RALEIGH – When daylight saving time begins on Sunday, March 14, state insurance commissioner Mike Causey says to change batteries in household smoke and carbon monoxide alarms. Causey says with families spending more time at home due to the pandemic, now is a critical time to review home fire safety plans.
“Smoke alarms cut the chances of dying in a fire in half, but they have to be in proper working condition in order to do their job,” said Causey. “I urge everyone to use this weekend to check your smoke alarm. This could be a potentially life-saving investment of time and energy.”
As the state’s insurance commissioner, Causey is also the state’s fire marshal.
According to the National Fire Protection Association, families have an average of three minutes to get out of their homes once their smoke alarm sounds due to fire. There were 120 fire deaths in North Carolina in 2020, and in many of those incidents, a proper-working smoke alarm was not inside the home. So far in 2021, there have been 31 fire deaths.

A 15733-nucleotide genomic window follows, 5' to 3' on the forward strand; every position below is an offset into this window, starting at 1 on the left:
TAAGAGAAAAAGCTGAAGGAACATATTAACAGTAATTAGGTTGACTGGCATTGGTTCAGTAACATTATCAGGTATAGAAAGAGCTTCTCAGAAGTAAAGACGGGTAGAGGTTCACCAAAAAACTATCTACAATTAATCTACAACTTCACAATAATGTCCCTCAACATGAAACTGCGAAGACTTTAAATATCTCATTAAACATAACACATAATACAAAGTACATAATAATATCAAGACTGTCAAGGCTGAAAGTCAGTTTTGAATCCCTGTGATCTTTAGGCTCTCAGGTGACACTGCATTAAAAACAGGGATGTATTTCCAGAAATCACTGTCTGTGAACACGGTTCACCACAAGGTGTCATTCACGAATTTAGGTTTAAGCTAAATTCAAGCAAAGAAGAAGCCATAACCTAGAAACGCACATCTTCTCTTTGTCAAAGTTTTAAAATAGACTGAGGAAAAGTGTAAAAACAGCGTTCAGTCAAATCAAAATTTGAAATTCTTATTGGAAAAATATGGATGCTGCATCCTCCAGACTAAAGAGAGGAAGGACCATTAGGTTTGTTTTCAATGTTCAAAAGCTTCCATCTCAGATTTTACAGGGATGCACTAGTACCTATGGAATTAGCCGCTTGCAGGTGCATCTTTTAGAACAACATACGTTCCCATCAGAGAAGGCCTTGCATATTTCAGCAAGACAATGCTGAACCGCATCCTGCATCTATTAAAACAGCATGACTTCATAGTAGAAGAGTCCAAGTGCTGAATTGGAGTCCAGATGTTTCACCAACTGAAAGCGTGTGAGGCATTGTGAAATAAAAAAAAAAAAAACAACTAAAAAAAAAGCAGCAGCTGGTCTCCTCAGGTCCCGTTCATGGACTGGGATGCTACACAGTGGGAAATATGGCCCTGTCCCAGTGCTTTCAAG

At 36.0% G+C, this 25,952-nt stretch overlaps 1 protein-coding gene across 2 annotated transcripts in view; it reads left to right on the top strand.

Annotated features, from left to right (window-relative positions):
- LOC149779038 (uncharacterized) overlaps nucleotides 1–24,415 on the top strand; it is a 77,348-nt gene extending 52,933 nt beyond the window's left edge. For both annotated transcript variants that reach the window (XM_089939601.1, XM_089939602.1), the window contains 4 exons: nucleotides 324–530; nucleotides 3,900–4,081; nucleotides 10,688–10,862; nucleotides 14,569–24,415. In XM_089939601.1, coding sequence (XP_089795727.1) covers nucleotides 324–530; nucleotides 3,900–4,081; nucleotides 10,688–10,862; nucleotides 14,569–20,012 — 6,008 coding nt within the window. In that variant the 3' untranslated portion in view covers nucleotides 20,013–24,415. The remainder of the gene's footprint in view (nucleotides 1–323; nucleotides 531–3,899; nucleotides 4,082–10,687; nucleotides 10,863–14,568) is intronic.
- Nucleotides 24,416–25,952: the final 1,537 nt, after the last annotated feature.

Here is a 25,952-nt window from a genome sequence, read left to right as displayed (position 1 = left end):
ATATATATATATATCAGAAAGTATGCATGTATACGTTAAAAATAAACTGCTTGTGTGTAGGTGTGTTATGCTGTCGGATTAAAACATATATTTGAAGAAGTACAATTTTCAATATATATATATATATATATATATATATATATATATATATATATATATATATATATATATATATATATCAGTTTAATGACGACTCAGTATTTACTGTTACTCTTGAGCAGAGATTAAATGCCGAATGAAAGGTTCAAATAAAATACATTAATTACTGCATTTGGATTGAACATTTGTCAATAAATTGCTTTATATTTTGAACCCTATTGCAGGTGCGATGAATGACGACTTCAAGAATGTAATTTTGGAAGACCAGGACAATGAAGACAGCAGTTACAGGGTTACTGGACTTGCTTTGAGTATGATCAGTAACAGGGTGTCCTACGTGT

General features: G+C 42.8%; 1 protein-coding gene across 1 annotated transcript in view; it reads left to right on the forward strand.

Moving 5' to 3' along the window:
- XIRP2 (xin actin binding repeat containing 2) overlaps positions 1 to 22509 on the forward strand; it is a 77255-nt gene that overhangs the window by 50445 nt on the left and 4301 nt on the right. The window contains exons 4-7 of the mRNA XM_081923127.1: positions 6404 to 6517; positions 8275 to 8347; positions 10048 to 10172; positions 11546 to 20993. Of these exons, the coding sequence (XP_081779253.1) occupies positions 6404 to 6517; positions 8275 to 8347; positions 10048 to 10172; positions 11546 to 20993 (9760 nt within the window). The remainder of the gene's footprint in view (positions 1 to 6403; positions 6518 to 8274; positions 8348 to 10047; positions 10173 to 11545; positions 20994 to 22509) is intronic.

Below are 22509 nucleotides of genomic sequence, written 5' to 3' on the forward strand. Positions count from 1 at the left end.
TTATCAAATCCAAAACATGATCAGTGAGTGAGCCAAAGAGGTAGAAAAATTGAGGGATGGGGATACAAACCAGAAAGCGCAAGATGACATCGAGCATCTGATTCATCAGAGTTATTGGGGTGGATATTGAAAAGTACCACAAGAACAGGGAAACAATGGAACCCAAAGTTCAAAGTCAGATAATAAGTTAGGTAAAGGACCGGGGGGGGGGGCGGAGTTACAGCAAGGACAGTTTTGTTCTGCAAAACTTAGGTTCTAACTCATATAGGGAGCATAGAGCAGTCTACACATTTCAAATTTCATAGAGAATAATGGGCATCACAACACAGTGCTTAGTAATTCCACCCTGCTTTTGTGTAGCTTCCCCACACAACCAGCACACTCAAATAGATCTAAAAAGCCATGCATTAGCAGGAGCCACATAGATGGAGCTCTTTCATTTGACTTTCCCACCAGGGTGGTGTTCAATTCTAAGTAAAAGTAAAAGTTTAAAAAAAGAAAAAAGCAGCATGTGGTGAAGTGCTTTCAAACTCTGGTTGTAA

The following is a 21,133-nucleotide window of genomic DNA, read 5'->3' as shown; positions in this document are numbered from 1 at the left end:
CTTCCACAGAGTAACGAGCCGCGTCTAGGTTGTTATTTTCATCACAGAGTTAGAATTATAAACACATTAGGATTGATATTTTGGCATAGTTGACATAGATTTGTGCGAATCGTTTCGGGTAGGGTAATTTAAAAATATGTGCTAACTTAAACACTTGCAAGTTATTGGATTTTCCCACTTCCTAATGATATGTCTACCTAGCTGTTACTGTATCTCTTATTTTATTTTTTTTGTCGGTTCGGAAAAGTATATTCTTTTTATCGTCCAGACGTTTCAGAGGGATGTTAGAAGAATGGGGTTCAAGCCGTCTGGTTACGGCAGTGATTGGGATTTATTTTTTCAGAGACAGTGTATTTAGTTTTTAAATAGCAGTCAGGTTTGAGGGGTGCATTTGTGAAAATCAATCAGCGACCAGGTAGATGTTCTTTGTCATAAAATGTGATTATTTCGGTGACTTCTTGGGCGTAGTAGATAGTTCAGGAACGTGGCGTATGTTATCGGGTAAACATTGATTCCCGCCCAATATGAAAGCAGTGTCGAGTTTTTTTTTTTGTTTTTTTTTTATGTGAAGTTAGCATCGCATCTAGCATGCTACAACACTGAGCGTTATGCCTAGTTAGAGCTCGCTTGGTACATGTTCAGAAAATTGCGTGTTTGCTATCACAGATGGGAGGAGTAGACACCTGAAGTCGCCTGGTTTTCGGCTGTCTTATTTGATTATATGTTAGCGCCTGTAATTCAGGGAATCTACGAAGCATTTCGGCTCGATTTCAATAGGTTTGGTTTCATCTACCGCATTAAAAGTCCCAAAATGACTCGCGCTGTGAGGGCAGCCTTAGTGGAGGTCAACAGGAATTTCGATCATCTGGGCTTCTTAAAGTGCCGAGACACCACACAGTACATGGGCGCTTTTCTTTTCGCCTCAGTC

“Changing your clock either back or forward should be like tying a string around your finger to remember to check your smoke alarm battery,” Causey added. “The two practices need to go hand in hand.”
The NFPA reports three out of every five home fire deaths across the nation resulted from fires in homes with no smoke alarms or no working smoke alarms.
For more information about smoke alarm safety, the department recommends visiting their website: https://www.ncosfm.gov/injury-prevention/fire-prevention-education/smoke-alarms.